AppStores are the future! Or not?

July 22nd, 2009 by Arjan Olsder Posted in Analysis & Editorial | No Comments »

Hungrymobile Mobile companies around the world are trying to show us, that their AppStores are the best AppStores. Apple, Google, Nokia, Palm, Microsoft, and many other firms joined the AppStore hunt, and even mobile operators seem to be catching up slowly with preparations on similar launches. Now the question is, is this the future?

I came across a nice article in the Financial Times called – AppStores are not the future, says Google. And I do agree with many things said in the article, but I also agree with the gentleman from Nokia, who says, that there are ways to go around it. What always surprises me, that Nokia can quickly pull one of their assets from their pockets, and say, that they are working on it – in this case the Qt toolkit (wiki).

As described many times in my articles, I am not a fan of what is happening in the market in terms of diversification. To build a fully blown beautiful application for a client, you have to build it in 6 or so technologies, and for a worldwide roll-out? Well don’t even think about the costs asociated. Right now if you are able to roll-out a perfectly tested application globally, from the simplest concepts it will not be lower then 30 – 100 000 EUR for a couple platforms only, fully tested of course. Also, getting approved in all of these AppStores means waiting for some time.

Imagine you are building a branded application for a client, you have 20 000 EUR, and you have to build it on the best platforms, and launch it worldwide in 4 weeks. This is a typical requirement on the web – build it as cheap as possible, launch it ASAP! Now this as of right now is not possible. Maybe with the usage of a smart toolkit (maybe Qt?) and big testing, it might be potentially possible.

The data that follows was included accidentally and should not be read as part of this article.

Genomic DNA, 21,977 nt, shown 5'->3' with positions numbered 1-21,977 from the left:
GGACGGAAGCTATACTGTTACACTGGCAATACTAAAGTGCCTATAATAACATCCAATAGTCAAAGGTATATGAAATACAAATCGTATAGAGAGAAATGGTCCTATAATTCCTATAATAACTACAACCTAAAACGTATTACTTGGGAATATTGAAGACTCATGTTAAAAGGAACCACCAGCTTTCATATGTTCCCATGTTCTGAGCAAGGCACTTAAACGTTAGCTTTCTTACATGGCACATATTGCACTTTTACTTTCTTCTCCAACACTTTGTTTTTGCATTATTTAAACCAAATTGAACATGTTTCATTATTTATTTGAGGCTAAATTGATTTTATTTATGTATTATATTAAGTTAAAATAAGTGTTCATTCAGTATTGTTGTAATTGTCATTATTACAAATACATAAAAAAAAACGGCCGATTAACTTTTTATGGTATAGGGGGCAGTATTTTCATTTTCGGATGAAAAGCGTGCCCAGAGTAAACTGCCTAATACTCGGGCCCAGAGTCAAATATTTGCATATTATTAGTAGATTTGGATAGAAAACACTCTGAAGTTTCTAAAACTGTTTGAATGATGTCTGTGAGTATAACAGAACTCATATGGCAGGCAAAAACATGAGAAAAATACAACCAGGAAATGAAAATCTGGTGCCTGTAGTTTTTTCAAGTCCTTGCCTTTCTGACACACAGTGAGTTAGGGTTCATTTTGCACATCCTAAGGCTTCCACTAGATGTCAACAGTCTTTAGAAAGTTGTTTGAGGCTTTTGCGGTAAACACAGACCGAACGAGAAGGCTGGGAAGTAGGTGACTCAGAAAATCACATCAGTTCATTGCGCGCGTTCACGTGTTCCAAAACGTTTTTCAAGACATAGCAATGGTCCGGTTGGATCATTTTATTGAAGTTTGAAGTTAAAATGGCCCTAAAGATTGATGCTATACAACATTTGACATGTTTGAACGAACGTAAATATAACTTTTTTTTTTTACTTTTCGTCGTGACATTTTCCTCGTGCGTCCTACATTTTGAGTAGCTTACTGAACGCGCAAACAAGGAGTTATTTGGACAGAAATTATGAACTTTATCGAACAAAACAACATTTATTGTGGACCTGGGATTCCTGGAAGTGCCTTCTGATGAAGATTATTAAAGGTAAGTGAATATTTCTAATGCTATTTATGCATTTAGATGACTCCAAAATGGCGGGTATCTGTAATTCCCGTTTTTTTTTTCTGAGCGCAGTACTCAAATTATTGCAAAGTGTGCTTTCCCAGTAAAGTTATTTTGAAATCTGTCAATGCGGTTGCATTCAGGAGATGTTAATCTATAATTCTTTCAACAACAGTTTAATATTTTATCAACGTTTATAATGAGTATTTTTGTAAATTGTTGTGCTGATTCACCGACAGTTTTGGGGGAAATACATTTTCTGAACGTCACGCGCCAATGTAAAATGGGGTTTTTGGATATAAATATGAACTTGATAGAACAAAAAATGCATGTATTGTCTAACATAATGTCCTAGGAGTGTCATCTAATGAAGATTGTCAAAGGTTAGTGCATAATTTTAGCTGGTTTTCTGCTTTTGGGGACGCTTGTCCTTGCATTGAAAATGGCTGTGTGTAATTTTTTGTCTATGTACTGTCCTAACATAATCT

Google here says, that mobile browsers will get even stronger, and will be able to handle the heavier applications. From what I have been able to see, including on the side of Google is, that mobile browsers right now can’t handle the types of applications that I think should be launchable there. And embed flash lite is nearly impossible to handle, using touch as a form of handling a browser game for instance is nearly impossible, and the difference of so many devices means, that the development would take a while, without guaranteed results in the end.

It will be interesting to see this, if browsers will get stronger to carry the weight of heavier browser based applications, or if the way is to port to all platforms and handsets.

My opinion is, that like with the computer, there are specific segments, like instant messaging, calling, connectivity, etc. – which need proprietary applications. And then there is a second part, which doesn’t. It will all depend on browser capabilities, and phone capabilities combined. If the heavier apps will be possible in browsers, I incline to the browsers success for most applications, including document and presentation handling.

This post has been contributed by Jan Rezab from HungryMobile.com. Visit his site for more editorials on the mobile (games) market.

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    Arjan Olsder is the Vice President of Pixalon Studios. Opinions expressed on this publication do not have to represent those of Pixalon Studios.


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